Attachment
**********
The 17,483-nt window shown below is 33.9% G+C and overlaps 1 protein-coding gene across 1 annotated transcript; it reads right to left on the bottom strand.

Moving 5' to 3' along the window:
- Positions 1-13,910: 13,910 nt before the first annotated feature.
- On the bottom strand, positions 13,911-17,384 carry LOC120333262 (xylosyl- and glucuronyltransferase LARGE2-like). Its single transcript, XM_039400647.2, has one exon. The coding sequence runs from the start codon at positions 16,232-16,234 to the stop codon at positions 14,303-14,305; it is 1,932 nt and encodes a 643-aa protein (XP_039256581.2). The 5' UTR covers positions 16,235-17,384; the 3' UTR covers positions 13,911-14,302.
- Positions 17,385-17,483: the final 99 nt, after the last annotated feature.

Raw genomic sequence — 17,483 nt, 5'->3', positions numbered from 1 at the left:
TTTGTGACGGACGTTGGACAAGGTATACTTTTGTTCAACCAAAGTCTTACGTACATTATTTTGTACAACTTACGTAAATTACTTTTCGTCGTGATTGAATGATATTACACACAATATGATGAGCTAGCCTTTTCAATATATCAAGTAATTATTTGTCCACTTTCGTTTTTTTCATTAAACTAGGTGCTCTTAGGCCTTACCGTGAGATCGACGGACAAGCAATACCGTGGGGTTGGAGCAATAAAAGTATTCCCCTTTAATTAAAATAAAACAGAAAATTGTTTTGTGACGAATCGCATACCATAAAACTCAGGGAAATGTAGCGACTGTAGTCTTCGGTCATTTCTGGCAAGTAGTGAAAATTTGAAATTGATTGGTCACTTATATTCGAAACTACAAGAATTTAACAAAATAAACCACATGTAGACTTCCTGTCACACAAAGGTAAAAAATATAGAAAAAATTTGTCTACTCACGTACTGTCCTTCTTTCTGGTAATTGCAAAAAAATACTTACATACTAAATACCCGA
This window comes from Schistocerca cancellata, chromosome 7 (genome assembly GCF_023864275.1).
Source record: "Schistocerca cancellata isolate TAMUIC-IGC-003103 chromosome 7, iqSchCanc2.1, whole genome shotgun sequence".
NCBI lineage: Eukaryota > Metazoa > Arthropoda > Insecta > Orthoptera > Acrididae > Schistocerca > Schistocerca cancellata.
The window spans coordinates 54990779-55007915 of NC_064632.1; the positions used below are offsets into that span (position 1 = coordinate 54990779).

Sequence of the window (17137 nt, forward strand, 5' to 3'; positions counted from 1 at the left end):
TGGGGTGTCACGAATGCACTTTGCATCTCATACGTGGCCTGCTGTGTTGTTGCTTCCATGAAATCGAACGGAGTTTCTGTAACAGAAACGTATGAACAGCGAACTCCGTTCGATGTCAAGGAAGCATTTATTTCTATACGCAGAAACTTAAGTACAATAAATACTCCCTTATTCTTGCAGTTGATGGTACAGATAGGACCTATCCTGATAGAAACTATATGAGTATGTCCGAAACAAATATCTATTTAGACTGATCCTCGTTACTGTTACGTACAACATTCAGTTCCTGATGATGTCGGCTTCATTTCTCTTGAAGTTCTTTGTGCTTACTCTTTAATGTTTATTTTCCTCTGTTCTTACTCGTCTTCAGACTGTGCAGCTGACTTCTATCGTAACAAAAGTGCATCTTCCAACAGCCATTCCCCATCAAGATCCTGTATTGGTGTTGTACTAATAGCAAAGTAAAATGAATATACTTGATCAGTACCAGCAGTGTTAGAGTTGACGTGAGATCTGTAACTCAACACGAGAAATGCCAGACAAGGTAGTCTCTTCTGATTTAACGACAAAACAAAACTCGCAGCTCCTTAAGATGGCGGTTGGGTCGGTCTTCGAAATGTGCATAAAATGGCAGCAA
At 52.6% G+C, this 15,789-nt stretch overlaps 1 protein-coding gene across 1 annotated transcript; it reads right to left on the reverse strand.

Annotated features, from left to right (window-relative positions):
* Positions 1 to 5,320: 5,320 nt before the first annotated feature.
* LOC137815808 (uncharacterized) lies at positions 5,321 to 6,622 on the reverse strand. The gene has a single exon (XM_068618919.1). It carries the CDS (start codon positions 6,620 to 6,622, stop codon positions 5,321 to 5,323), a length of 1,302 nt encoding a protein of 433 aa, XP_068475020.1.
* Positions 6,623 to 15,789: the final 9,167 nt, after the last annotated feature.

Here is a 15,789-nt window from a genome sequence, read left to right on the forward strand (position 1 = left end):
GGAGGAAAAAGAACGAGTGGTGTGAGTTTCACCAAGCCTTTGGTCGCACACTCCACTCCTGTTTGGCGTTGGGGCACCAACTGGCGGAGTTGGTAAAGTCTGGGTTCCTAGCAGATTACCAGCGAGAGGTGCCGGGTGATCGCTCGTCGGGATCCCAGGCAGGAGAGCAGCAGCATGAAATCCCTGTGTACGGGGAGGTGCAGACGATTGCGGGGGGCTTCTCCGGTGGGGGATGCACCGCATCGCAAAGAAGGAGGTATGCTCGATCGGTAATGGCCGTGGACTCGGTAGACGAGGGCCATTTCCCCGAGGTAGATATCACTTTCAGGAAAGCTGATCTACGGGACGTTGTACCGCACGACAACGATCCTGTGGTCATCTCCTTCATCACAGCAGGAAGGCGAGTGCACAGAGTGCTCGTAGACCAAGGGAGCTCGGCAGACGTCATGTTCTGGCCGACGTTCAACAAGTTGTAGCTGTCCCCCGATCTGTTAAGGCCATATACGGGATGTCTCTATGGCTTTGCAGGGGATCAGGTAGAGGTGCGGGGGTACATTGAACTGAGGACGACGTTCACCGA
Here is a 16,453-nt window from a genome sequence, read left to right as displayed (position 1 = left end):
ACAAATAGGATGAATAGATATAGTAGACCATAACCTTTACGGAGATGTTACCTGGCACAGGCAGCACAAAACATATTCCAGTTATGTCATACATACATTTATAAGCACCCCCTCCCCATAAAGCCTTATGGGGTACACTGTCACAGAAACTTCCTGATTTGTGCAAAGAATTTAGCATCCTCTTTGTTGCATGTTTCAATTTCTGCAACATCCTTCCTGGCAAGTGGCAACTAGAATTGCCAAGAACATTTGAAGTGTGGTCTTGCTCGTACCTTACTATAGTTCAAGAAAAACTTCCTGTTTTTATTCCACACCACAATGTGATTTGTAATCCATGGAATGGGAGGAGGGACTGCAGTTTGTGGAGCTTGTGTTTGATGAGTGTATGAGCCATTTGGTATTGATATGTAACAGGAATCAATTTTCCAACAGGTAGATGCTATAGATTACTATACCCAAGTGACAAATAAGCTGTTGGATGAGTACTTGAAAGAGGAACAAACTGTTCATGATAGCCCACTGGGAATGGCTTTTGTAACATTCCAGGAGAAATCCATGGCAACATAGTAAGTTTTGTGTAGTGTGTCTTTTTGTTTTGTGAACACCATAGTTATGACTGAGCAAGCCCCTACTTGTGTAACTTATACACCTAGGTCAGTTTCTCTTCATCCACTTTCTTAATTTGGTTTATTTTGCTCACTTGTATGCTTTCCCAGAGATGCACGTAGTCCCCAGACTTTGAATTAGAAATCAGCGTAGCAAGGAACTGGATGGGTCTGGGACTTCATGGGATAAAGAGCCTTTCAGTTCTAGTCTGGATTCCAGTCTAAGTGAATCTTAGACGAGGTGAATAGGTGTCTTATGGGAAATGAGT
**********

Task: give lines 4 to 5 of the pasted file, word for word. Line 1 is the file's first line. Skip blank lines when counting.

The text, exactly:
- On the bottom strand, positions 13,911-17,384 carry LOC120333262 (xylosyl- and glucuronyltransferase LARGE2-like). Its single transcript, XM_039400647.2, has one exon. The coding sequence runs from the start codon at positions 16,232-16,234 to the stop codon at positions 14,303-14,305; it is 1,932 nt and encodes a 643-aa protein (XP_039256581.2). The 5' UTR covers positions 16,235-17,384; the 3' UTR covers positions 13,911-14,302.
- Positions 17,385-17,483: the final 99 nt, after the last annotated feature.